I recently got a new smartphone, a fancy model with lots of bells and whistles. One of the features I like most is the camera, which shoots digital photos at 1,080 pixels and displays them on a 4.99-inch Super AMOLED display.

In case you’re not someone who likes to compare technical specifications, it simply means this thing takes pretty darn good photos. The clarity is impressive, with the image quality rivaling many good point-and-shoot cameras.

This phone, which has lots of other impressive features, cost about $200, a price point that’s within reach for a growing number of people. How many people? According to a recently released study by the Pew Research Center, 56 percent of American adults are now smart phone owners, and the number is up significantly from last year. “Ownership is particularly high among younger adults, especially those in their 20s and 30s (although a majority of Americans in their mid-40s through mid-50s are now smartphone adopters) and those with relatively high levels of household income and educational attainment,” the Pew study said.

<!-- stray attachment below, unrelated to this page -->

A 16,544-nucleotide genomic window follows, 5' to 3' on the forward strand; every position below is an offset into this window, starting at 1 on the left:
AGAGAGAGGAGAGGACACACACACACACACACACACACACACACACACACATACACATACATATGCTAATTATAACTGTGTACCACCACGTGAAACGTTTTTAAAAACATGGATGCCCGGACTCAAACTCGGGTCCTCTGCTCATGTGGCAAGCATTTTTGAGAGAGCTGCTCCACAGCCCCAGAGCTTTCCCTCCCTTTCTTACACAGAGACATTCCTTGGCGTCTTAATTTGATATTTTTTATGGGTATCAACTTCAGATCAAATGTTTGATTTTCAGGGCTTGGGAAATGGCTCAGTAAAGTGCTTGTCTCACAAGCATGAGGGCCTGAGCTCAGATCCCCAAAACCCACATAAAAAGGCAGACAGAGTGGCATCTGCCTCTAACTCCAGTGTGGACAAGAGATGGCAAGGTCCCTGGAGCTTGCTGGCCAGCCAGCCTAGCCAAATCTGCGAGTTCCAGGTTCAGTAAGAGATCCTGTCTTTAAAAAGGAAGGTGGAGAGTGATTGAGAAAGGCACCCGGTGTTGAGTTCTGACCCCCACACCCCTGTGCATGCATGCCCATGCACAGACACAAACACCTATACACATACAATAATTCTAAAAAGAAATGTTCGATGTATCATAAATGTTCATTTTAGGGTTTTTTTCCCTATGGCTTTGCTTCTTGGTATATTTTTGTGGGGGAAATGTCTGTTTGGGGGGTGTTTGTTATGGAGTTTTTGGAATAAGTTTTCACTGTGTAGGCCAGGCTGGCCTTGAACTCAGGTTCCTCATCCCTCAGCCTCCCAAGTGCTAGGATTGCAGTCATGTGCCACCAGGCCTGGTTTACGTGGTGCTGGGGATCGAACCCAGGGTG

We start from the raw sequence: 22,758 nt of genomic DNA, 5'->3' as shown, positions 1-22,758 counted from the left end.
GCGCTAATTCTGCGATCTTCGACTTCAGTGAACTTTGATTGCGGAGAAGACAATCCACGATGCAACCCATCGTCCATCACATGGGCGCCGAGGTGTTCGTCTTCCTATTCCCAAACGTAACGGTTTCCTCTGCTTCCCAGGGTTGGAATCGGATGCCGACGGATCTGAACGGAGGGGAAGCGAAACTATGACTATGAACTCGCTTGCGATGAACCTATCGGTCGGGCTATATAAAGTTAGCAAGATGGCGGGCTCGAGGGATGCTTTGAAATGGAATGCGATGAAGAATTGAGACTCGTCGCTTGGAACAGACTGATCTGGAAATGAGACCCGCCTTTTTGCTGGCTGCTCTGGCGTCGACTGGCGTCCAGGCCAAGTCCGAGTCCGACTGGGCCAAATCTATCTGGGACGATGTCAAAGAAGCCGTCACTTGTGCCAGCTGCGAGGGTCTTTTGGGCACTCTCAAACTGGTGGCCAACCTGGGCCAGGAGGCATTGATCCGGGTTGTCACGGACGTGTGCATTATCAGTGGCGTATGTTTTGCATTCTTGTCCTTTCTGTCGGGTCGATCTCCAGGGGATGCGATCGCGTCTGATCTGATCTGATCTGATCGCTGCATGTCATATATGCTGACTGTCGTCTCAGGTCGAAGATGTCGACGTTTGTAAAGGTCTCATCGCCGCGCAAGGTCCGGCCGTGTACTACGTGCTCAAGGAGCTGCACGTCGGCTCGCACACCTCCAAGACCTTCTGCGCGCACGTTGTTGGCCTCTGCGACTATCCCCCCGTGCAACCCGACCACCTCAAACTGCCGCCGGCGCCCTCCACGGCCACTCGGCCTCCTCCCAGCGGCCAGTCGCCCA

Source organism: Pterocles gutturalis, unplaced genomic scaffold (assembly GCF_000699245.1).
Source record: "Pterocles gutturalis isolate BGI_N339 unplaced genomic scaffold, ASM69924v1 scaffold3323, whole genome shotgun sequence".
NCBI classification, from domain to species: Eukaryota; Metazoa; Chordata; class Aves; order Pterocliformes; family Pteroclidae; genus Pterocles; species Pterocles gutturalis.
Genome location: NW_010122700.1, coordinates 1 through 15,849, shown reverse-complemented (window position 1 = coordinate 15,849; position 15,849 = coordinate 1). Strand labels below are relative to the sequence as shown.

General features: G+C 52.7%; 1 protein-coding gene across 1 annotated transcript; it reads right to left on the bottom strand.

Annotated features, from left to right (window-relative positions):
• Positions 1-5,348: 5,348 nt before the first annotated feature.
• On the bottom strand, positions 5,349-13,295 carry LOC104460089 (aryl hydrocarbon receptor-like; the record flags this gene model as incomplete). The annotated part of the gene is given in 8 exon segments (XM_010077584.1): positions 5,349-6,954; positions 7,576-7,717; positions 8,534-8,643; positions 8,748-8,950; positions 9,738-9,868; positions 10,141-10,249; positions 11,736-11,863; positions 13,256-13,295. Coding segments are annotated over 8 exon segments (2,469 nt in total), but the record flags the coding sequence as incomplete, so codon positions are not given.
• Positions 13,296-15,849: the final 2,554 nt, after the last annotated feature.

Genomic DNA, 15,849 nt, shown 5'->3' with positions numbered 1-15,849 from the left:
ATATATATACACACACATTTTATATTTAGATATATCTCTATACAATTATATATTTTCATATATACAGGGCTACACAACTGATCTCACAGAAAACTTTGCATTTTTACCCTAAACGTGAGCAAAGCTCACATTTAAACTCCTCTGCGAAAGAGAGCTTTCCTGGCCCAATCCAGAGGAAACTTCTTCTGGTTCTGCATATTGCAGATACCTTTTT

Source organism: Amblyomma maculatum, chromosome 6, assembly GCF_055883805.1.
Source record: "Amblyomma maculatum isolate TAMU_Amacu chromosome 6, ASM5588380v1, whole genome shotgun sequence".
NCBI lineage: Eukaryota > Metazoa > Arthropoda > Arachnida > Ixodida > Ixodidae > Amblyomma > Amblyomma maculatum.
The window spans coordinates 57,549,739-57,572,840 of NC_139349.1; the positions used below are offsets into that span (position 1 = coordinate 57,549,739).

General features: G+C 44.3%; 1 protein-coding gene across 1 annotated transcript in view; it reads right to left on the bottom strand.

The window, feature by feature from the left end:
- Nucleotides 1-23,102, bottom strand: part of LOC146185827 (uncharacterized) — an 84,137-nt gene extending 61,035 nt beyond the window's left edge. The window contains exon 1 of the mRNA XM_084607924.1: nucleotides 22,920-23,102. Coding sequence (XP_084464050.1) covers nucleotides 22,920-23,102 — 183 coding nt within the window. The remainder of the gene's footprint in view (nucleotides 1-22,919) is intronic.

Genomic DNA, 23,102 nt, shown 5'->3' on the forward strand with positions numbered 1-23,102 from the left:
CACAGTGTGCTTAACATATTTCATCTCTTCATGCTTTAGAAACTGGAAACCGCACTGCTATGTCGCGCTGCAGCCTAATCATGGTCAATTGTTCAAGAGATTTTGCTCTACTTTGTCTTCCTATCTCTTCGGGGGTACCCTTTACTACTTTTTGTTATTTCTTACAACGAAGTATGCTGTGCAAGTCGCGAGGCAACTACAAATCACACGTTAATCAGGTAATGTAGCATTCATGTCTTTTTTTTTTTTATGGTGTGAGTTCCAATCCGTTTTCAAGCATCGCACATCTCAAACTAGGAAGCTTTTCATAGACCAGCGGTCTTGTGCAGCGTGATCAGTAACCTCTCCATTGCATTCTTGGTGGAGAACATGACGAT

We are living in an increasingly image-driven world, and smartphones, with their built-in, high performance digital cameras and high-definition screens, are raising our expectations of image quality higher than ever before. Savvy consumers now compare pixel counts when shopping for smartphones and other digital devices. So it makes sense they would be equally discerning about optics when buying eyeglasses.

Renee Wheelock, New York State Territory Manager – Nikon Optical US, made this point to me recently. Wheelock is also a professional photographer, and her insights about optics inform both her selling skills and her art. She encourages eyecare professionals to use the analogy of digital smartphones and digital cameras when discussing digital lens options and image quality with patients. “Take your business to another level through digital technology,” Wheelock advises.

She’s got a point.

Andrew Karp
Group Editor, Lenses and Technology